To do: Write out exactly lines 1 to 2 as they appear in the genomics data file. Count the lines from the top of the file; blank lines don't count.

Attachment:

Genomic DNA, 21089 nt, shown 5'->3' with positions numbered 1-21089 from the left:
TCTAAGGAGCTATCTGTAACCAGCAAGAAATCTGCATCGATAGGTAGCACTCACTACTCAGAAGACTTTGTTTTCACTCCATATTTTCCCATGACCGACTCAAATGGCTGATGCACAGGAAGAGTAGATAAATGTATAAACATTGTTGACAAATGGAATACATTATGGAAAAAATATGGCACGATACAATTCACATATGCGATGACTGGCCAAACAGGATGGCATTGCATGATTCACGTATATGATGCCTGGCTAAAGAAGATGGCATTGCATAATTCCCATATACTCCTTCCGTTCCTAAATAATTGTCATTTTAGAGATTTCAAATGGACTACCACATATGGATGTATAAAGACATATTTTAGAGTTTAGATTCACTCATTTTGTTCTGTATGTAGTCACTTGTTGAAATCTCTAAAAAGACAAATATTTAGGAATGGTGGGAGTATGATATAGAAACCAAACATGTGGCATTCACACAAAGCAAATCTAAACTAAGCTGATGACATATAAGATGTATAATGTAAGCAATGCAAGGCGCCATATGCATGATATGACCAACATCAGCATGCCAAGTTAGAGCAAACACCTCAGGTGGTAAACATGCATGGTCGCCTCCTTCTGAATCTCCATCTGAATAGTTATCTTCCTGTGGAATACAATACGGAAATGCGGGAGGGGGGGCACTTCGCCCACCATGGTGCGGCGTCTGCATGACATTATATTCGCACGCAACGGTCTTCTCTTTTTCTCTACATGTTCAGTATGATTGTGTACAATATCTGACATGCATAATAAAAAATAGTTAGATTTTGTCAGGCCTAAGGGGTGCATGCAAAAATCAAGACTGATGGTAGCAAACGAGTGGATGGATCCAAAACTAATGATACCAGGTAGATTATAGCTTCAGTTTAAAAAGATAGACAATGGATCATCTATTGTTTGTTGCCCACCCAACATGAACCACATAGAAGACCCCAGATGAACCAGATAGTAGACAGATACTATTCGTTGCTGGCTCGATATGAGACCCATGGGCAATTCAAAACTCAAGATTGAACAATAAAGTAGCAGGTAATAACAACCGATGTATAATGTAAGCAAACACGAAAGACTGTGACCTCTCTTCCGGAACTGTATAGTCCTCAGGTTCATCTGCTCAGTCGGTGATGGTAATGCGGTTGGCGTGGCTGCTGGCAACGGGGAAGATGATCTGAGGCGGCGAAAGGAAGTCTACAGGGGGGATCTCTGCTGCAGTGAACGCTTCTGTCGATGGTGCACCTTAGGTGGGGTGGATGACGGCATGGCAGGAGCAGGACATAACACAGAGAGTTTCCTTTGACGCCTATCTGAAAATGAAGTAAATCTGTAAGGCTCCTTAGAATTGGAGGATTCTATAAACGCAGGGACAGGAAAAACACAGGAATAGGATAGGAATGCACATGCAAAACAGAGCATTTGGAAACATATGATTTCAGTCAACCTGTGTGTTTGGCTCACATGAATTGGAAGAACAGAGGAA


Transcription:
Genomic DNA, 21089 nt, shown 5'->3' with positions numbered 1-21089 from the left:
TCTAAGGAGCTATCTGTAACCAGCAAGAAATCTGCATCGATAGGTAGCACTCACTACTCAGAAGACTTTGTTTTCACTCCATATTTTCCCATGACCGACTCAAATGGCTGATGCACAGGAAGAGTAGATAAATGTATAAACATTGTTGACAAATGGAATACATTATGGAAAAAATATGGCACGATACAATTCACATATGCGATGACTGGCCAAACAGGATGGCATTGCATGATTCACGTATATGATGCCTGGCTAAAGAAGATGGCATTGCATAATTCCCATATACTCCTTCCGTTCCTAAATAATTGTCATTTTAGAGATTTCAAATGGACTACCACATATGGATGTATAAAGACATATTTTAGAGTTTAGATTCACTCATTTTGTTCTGTATGTAGTCACTTGTTGAAATCTCTAAAAAGACAAATATTTAGGAATGGTGGGAGTATGATATAGAAACCAAACATGTGGCATTCACACAAAGCAAATCTAAACTAAGCTGATGACATATAAGATGTATAATGTAAGCAATGCAAGGCGCCATATGCATGATATGACCAACATCAGCATGCCAAGTTAGAGCAAACACCTCAGGTGGTAAACATGCATGGTCGCCTCCTTCTGAATCTCCATCTGAATAGTTATCTTCCTGTGGAATACAATACGGAAATGCGGGAGGGGGGGCACTTCGCCCACCATGGTGCGGCGTCTGCATGACATTATATTCGCACGCAACGGTCTTCTCTTTTTCTCTACATGTTCAGTATGATTGTGTACAATATCTGACATGCATAATAAAAAATAGTTAGATTTTGTCAGGCCTAAGGGGTGCATGCAAAAATCAAGACTGATGGTAGCAAACGAGTGGATGGATCCAAAACTAATGATACCAGGTAGATTATAGCTTCAGTTTAAAAAGATAGACAATGGATCATCTATTGTTTGTTGCCCACCCAACATGAACCACATAGAAGACCCCAGATGAACCAGATAGTAGACAGATACTATTCGTTGCTGGCTCGATATGAGACCCATGGGCAATTCAAAACTCAAGATTGAACAATAAAGTAGCAGGTAATAACAACCGATGTATAATGTAAGCAAACACGAAAGACTGTGACCTCTCTTCCGGAACTGTATAGTCCTCAGGTTCATCTGCTCAGTCGGTGATGGTAATGCGGTTGGCGTGGCTGCTGGCAACGGGGAAGATGATCTGAGGCGGCGAAAGGAAGTCTACAGGGGGGATCTCTGCTGCAGTGAACGCTTCTGTCGATGGTGCACCTTAGGTGGGGTGGATGACGGCATGGCAGGAGCAGGACATAACACAGAGAGTTTCCTTTGACGCCTATCTGAAAATGAAGTAAATCTGTAAGGCTCCTTAGAATTGGAGGATTCTATAAACGCAGGGACAGGAAAAACACAGGAATAGGATAGGAATGCACATGCAAAACAGAGCATTTGGAAACATATGATTTCAGTCAACCTGTGTGTTTGGCTCACATGAATTGGAAGAACAGAGGAA